A small lemon shark thrashes in a near-invisible gillnet, as a researcher reaches into harms way to catch the flailing animal.
As seen from the radar screen of the Research Vessel SEWARD JOHNSON, Atol das Rocas forms a perfect circle, about a mile across. The other dots surrounding the island's image are "radar noise" caused by ocean swells and breaking waves as they reflect the radar signal.
The island's only trees stand in stark contrast to the surrounding rock and water of the rest of the atoll. A sooty tern flies
above the clear-watered inlet where the juvenile sharks like to gather.
The equatorial sun sets over the mainland of Atol das Rocas, it's few trees barely visible at the horizon.
CLICK HERE to learn more about @Sea correspondent, Mark Carroll.
SHARK BITE UPDATE--Expedition member Dan Cartamil is doing fine after his recent shark bite (see our DAY 8 & DAY 9 coverage). His injuries have required no substantial treatment beyond the first-aid he received at the field station on Atol das Rocas. This shark bite, fortunately, will live on as a great story for Dan to tell long after his hand has healed!
DISPATCH 11: Back to the Corral
@Sea correspondent/photographer, Mark Carroll
Held firmly, but gently, in place by expedition member Jean de
Marignac, a young lemon shark turns to nip at the camera. The shark,
probably no more than two years old, was soon swimming free after a quick
round of tests on dry land.
8:35am, March 22, Atol das Rocas, Brazil -- Young lemon sharks enter Atol das Rocas's protected
inlet with rising tides, presumably looking for food and a bit
of shelter in the island's interior lagoon. Ebbing tides drain the lagoon, causing the sharks to return to the
harsh, surrounding seas.
Just before high tide, I reached the beach with a landing party of researchers focused
on capturing juvenile sharks with nets stretched across the narrow inlet. The team waited eagerly for the tide to recede -- for retreating sharks to entangle themselves. Every shark researcher on the small, tightly-guarded island preserve remained constantly mindful of their obligations to preserve the pristine conditions of Atol das Rocas, and to protect its animal residents. One wrong move, one injured shark, one disrupted bird's nest could mean the end of the mission. And in a scientific study dedicated to learning how sharks live and breed in their natural habitats, the loss of even one baby shark would be an unacceptable blow to the accuracy of the mission's data. While I made preparations to document my second "genetic roundup" of young lemon sharks, the research team redied themselves to work hard, work fast, and work extremely carefully. (See our DAY 9 coverage of Mark's first roundup)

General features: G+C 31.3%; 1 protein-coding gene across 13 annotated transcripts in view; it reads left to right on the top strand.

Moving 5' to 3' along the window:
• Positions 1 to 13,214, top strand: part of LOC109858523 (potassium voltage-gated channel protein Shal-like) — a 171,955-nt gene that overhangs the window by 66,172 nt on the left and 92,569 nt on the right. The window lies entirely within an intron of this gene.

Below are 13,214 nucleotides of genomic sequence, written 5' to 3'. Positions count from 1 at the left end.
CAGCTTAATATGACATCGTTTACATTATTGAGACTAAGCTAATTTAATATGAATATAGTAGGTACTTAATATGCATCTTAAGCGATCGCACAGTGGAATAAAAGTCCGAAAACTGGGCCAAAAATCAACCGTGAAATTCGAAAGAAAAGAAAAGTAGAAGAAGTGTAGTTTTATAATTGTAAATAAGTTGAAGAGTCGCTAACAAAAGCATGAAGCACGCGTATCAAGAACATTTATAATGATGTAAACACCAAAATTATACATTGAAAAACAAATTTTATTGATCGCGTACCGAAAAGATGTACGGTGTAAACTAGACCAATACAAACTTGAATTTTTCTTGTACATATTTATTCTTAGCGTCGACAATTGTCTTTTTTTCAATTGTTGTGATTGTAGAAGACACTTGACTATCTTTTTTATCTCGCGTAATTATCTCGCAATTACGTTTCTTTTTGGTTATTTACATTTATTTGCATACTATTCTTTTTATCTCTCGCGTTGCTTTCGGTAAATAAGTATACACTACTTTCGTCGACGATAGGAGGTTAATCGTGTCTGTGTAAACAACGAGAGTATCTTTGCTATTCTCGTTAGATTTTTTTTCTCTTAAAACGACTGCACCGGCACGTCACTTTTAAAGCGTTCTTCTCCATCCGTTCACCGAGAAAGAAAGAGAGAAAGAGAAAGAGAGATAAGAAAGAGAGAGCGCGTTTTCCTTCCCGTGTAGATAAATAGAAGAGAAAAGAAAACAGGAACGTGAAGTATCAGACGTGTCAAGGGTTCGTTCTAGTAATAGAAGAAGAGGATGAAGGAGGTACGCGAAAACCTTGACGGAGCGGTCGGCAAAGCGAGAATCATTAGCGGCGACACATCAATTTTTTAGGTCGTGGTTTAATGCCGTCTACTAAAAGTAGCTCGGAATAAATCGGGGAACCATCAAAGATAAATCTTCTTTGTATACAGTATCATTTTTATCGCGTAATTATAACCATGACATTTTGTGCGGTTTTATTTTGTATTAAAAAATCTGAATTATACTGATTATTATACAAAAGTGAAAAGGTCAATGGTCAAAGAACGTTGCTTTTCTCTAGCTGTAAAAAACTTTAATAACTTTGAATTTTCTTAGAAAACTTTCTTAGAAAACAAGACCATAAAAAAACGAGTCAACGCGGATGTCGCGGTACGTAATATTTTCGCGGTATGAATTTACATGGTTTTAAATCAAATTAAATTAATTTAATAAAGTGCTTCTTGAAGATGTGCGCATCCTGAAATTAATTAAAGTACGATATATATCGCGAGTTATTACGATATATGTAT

The sharks proved to be much less psyched up for research than the researchers. Maybe they remembered their previous experiences in the channel and avoided the area altogether. Perhaps the tides were off. Regardless, our team managed to capture and sample only three sharks at their beachside field lab. After a while, they called it a morning and returned to the ship.
"You have to adapt to situations like this," said Chief Scientist Samuel
Gruber, standing on the ship's main deck. "We have problems with our boats;
we fix them. We have problems catching sharks; we change locations."
Tomorrow, the crew will, indeed, 'adapt,' moving their operations to several newly-discovered lemon shark
5:58pm, onboard the Research Vessel SEWARD JOHNSON (RVSJ) -- I was warned in advance that our remote research location would be a hard place to describe. It redefines itself as often as
the light changes and the tide shifts.
Atol das Rocas formed millions of years ago as the mass of an ancient volcano
slipped, eroded, and sank eventually into the sea. Countless generations of mollusks and algae colonized this submerged caldera, living and dying on the calcarious skeletons of the their ancestors. In time, they formed a mile-wide rocky circle that now breaks barely above the surrounding ocean. The Atol das Rocas of today, although lovely to look at, is a forbidding environment of rough rocks, rough water, and brutal equatorial sun.
As isolated as it is, Atol das Rocas still harbors an abundance of
wildlife, both above and below the waves. In addition to sharks, a healthy
population of sea turtles and countless tropical fishes swim in the island's lagoon
and in the surrounding ocean. Above ground, thousands of
birds nest on the atoll's sandy knolls...the sound of their calls
overpowers even the waves. Egg shells litter the beaches. Young fledglings
flap their wings in the wind, preparing for flight.
With a tidal range of six feet, water rages through the atoll's
lagoon as high tide shifts to low tide and then back again. Big ocean swells break in the
narrow channels. At times it seems that our expedition is as much about battling the atoll's environment as it is about getting down to productive, scientific inquiry. A mis-timed run through the rocky labyrinth could be
disastrous for boats, crew or both. More than once, team members have been stranded by the receding water or by the hazards of navigating the channel at night.
1:20am, March 23, onboard the SEWARD JOHNSON -- I have just returned to my room to face a challenge that seems to dwarf the hazards posed by Atol das Rocas. Namely, my room smells (exactly) like two waterlogged guys have been living in it for almost two weeks. But, fatigue, an adaptable nose, and the comforting drone of the RVSJ's engine promise to put me to sleep within the minute.